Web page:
“How God Made Me” — Directed by Kylie Gorman and Jocelyn Smith–The story of a special needs adult who gives back to the community.

“From Quarterback to Giving Back”–Directed by Ben Soares and Alitsa Tovar–The story of Mrs. Sally Clemmons’ father, who turned playing football in high school into becoming a doctor.

“Pray for Joe: A Story of Recovery”– Directed by Sydney Hines and Bailey Park–The 10 year anniversary of Joe Yeakley’s accident was last week.  This film shows how he and his family were able to fight back from tragedy to recovery.


“Snow Baby”–Animated by Xander Denman and Julia Montgomery– A traditional animation of a snowman, which means every frame was individually shot by hand.

“Insomnia”–Animated by Alitsa Tovar, Kylie Gorman, and Bailey Park–A traditional animation of a 3D printed bean (thanks to the Robotics team), and every frame was individually shot by hand.

“Love Notes”– Animated by Natalie Rodriguez, with credits by Audrey Yang–A traditional handdrawn animation, which means every frame was drawn by hand.

“Sketch”– Animated by Julia Montgomery–Although mostly traditional handdrawn animation, some parts had digital manipulation.  So, it was entered as a digital animation.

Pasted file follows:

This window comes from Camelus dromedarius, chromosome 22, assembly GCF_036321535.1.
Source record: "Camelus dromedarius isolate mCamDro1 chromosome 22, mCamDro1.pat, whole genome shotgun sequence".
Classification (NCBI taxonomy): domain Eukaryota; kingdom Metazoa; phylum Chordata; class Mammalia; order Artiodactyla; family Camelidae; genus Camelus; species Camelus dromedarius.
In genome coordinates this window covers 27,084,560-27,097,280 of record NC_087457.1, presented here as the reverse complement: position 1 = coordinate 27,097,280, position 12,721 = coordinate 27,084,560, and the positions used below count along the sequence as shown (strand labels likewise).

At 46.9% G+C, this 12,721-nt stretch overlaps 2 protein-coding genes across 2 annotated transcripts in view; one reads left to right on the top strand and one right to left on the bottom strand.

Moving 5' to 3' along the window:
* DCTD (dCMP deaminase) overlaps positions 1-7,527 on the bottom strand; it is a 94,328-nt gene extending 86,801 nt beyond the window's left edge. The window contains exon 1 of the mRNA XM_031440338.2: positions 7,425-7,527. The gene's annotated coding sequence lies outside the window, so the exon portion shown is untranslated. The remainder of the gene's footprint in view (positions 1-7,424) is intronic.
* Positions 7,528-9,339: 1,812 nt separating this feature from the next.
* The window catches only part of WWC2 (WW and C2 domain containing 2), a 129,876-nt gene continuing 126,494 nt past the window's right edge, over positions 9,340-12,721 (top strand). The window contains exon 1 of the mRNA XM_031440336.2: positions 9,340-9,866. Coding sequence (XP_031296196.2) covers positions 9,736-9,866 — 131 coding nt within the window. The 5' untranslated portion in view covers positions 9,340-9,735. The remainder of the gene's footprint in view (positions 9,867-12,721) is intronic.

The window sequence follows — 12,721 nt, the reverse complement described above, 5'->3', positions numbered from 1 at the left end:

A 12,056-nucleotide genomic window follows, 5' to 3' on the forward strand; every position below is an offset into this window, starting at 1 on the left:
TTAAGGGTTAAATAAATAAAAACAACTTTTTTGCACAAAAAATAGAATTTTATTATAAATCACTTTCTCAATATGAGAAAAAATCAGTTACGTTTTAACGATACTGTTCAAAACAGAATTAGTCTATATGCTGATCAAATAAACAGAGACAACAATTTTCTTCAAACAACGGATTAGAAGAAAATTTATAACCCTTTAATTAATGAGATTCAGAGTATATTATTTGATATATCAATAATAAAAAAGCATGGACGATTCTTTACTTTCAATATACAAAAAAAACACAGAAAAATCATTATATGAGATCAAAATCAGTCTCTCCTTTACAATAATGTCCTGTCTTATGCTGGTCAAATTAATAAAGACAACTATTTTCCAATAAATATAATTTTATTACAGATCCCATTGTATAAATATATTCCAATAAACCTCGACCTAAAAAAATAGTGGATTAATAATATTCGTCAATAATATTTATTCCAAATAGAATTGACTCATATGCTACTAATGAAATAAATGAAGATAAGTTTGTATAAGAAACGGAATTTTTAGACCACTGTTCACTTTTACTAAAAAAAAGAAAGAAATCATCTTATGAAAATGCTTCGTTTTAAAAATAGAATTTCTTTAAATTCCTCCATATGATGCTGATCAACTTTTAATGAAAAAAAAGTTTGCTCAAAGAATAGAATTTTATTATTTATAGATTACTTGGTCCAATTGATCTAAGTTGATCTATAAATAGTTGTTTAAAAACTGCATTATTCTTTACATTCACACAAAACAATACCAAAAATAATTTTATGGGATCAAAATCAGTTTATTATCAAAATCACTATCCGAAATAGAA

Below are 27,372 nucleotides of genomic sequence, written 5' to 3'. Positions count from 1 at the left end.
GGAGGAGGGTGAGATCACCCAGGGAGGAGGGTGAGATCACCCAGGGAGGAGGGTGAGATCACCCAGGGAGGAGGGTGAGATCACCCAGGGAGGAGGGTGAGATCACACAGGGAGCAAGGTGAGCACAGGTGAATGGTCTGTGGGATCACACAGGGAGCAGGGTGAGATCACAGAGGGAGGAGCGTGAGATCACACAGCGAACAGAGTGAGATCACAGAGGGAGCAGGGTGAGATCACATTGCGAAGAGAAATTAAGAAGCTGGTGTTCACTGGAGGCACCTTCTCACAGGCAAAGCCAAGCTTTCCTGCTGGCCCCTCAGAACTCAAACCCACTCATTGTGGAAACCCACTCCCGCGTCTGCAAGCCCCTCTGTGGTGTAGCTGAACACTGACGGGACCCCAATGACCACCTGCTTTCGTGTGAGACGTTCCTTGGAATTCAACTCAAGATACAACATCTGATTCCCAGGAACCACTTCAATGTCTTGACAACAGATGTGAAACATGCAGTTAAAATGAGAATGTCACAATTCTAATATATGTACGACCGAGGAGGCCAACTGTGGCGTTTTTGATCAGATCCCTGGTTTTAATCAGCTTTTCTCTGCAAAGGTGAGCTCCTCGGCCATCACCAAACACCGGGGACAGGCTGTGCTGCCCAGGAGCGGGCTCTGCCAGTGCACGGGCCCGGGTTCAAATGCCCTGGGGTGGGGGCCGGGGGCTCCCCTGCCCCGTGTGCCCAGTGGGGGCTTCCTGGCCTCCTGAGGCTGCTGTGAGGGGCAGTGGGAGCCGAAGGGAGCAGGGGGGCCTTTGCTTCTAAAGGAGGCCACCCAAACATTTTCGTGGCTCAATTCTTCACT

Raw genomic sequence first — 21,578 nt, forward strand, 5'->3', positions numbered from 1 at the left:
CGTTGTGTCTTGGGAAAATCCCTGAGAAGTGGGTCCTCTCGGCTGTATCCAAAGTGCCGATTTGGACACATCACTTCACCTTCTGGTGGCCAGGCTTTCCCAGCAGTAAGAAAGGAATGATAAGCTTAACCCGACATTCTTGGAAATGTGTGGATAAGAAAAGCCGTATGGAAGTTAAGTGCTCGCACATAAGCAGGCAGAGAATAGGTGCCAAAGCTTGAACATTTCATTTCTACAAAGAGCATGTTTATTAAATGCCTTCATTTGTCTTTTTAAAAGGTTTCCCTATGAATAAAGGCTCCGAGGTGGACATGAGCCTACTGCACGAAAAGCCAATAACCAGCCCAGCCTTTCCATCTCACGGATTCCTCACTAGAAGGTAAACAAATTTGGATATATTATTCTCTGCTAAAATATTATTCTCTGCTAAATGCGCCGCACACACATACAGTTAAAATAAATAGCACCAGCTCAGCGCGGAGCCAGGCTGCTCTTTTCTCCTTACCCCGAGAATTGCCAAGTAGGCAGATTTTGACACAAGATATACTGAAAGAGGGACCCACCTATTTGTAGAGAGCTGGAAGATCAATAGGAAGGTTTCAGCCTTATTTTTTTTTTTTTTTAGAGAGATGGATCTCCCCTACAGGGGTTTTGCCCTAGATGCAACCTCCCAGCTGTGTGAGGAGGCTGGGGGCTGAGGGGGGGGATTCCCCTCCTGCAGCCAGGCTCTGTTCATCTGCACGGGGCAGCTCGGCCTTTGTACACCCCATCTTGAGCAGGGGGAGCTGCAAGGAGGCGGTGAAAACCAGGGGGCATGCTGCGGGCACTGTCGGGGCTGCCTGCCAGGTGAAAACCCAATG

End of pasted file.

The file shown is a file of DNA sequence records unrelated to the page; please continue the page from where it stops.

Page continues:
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About the Contributors
Paula Arantes
Paula Arantes, Managing Editor of Features
Paula is a junior and the feature editor of the Eagle Eye.  She is involved in Key Club, NHS, and Chick-fil-A Leadership Academy. In her freetime, she enjoys hanging out with her friends. She plans to attend UT Tyler and pursue a career in the medical field.
Diya Patel
Diya Patel, Staff Writer
Diya is a sophomore staff writer for the Eagle Eye and a member of the Speech and Debate team. She is a flute player for the Pride of Lindale band. Diya enjoys listening to music mostly Taylor Swift and hanging out with her friends. She hopes to attend the University of Washington and major in biology to pursue a career in dentistry.